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FOR IMMEDIATE RELEASE
October 13, 2011

Lt. Governor Simon hosts Classrooms First hearing
Superintendents explain how consolidation can provider richer curriculum

CARTERVILLE – Two Southern Illinois superintendents who are preparing to consolidate their districts were among 14 people to testify in front of the Classrooms First Commission today.

The Christopher and Ziegler-Royalton superintendants told the crowd of more than 100 educators and parents that they plan to ask voters for a merger because it could double the number of courses offered to their high school students. Leaders from other districts cautioned against forced consolidation.

The testimony came during the first of four public hearings to be held this fall by the Classrooms First Commission, a statewide group tasked with finding ways to improve learning and efficiency at Illinois’ more than 870 school districts. The commission’s report is due to the Governor and General Assembly next summer.

“There is no cookie cutter approach to improving student learning and district efficiency, which is why it is so important for us to get input from local communities,” said Lt. Governor Sheila Simon, chair of the Classrooms First Commission and the Governor’s point person on education reform. “Especially when budgets are tight, we all need to take a hard look at our operations, find ways to cut duplicative costs and redirect that money toward students.”

“The commission’s goal is to listen to people, to discover efficiencies and to remove obstacles for districts that want to reorganize,” said Rep. Roger Eddy (R-Hutsonville), who represents Republican House members on the commission. “We do not want to dictate to local communities; we want to find ways to economize, operate more efficiently and in some cases, to get out of the way.”

Christopher Unit School District 99 Superintendent Richard Towers and Ziegler-Royalton Community Unit School District 188 Superintendent George Wilkerson said they hope local voters agree to consolidation so they can provide their students with an enhanced curriculum.

Each district’s high school offers under 50 courses, but a consolidated high school, with its increased enrollment, could offer and support 75 to 100 courses, they said. The districts already cooperate on course offerings such as Spanish, nursing and auto mechanics, in addition to fielding several co-op sports teams.

“The local school boards of our districts want to provide the best educational experience for our students through a more enhanced curriculum,” Towers said.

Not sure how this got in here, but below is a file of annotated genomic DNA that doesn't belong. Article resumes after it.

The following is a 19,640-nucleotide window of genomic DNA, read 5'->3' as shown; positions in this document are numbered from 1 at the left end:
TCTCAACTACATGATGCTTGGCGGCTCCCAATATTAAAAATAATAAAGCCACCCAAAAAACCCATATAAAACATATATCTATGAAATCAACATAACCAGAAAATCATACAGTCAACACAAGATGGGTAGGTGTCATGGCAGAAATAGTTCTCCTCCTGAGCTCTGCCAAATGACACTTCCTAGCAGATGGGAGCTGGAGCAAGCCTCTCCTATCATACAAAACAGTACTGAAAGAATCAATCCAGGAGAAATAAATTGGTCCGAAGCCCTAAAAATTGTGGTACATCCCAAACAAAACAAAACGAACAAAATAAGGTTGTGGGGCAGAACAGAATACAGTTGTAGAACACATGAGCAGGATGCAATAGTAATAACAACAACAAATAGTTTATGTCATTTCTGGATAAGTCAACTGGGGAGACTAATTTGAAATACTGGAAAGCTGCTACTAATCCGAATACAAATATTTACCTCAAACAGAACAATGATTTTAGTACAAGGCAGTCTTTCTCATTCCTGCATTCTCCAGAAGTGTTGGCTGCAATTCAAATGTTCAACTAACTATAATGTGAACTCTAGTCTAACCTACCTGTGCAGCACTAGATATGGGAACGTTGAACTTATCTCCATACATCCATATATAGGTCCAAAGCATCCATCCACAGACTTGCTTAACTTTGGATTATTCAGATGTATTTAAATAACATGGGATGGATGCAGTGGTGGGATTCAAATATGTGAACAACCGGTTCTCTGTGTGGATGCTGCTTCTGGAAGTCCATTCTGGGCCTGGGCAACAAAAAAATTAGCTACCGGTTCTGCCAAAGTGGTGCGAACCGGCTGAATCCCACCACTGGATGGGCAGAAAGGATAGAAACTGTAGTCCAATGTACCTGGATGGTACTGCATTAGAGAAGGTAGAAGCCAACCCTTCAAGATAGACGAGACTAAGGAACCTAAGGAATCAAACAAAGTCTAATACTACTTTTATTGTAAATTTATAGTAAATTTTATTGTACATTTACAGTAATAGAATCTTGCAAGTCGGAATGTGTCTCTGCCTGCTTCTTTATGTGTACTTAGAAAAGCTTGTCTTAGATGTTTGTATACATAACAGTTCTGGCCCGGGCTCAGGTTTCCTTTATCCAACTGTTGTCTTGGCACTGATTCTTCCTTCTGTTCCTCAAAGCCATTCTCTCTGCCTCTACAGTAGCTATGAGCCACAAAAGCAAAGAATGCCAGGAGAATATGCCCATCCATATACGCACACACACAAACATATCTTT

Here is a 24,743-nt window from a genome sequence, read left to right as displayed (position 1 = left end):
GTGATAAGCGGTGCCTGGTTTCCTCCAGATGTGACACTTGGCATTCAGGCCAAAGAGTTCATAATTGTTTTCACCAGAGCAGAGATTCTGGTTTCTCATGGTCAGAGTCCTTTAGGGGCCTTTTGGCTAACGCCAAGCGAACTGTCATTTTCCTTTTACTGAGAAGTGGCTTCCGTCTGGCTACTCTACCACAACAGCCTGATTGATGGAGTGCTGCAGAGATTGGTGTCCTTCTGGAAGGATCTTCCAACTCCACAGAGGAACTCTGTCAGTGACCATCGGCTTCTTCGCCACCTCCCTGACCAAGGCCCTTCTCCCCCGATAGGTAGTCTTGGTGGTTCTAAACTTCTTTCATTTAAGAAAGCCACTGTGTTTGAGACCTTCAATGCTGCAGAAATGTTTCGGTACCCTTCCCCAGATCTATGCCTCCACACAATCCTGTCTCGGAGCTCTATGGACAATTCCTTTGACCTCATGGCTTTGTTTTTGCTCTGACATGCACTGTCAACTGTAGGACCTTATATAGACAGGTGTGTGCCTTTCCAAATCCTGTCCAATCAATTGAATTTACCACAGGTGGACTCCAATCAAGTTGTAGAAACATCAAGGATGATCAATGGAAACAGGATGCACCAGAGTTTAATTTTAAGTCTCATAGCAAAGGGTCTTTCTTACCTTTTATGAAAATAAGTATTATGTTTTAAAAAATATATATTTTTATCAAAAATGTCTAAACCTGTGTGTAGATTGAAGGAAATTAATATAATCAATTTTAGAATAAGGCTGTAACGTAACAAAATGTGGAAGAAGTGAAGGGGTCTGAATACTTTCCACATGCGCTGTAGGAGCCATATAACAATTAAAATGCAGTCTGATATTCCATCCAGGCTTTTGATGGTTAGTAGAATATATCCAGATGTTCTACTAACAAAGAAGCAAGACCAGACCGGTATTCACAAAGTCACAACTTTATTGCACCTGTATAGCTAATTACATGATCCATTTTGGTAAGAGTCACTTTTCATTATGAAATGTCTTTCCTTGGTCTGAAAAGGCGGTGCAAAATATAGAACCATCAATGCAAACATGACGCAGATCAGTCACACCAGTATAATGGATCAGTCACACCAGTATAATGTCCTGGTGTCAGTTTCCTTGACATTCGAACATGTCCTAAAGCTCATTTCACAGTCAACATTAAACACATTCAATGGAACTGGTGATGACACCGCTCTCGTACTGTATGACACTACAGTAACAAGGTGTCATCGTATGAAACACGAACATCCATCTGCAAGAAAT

Among other testifiers was Dr. Steve Webb, president of the Illinois Association of Rural and Small Schools and superintendent of the Goreville Community Unit School District 1. He urged the Classrooms First Commission to focus first on educational quality and second on efficiency to ensure that all students receive the education they deserve.

“While we have to be mindful of how we can best utilize tax dollars for education, I believe that as we go through this process, our main goal must always be what's best for students,” said Christopher A. Koch, State Superintendent of Education, who has a delegate on the commission. “Schools must ensure a challenging curriculum is in place to prepare students adequately for college and career, and unfortunately that is not happening in some of our districts.”

The Classrooms First Commission members represent various stakeholder groups including teachers, school boards, principals, superintendents, parents and urban, suburban and rural areas. In its first phase of study, the commission will collect public input and review local and national research on educational efficiency and student performance.

“It has been demonstrated that some districts have already achieved great benefits from consolidating. Others have expressed reservations,” said Sen. Linda Holmes (D-Aurora), the representative of the Senate Democrats on the commission. “The Classrooms First Commission is providing us a great opportunity to hear the thoughts and viewpoints from a myriad of interested parties. We are listening to and learning from all of the stakeholders on how to improve efficiency in our schools and provide the best education for Illinois' children, before we take action. This is government at its best.”

Additional public hearings have been scheduled in Moline, Normal and Palatine.

“This is an important process for our education systems, and regional superintendents greatly appreciate the opportunity to participate and hear from those who really matter: the local voices,” said Larry Pfeiffer, a central Illinois regional superintendent representing the Illinois Association of Regional Superintendents of Schools on the commission. “Regional superintendents are integral to these discussions and the process schools pursue to reorganize and consolidate. We're committed to ensure everyone is heard and these challenges are debated and resolved in the right way.”

To view the hearing schedule, watch streaming live video of the hearings or to fill out an online survey regarding district efficiency, visit www.ltgov.il.gov.

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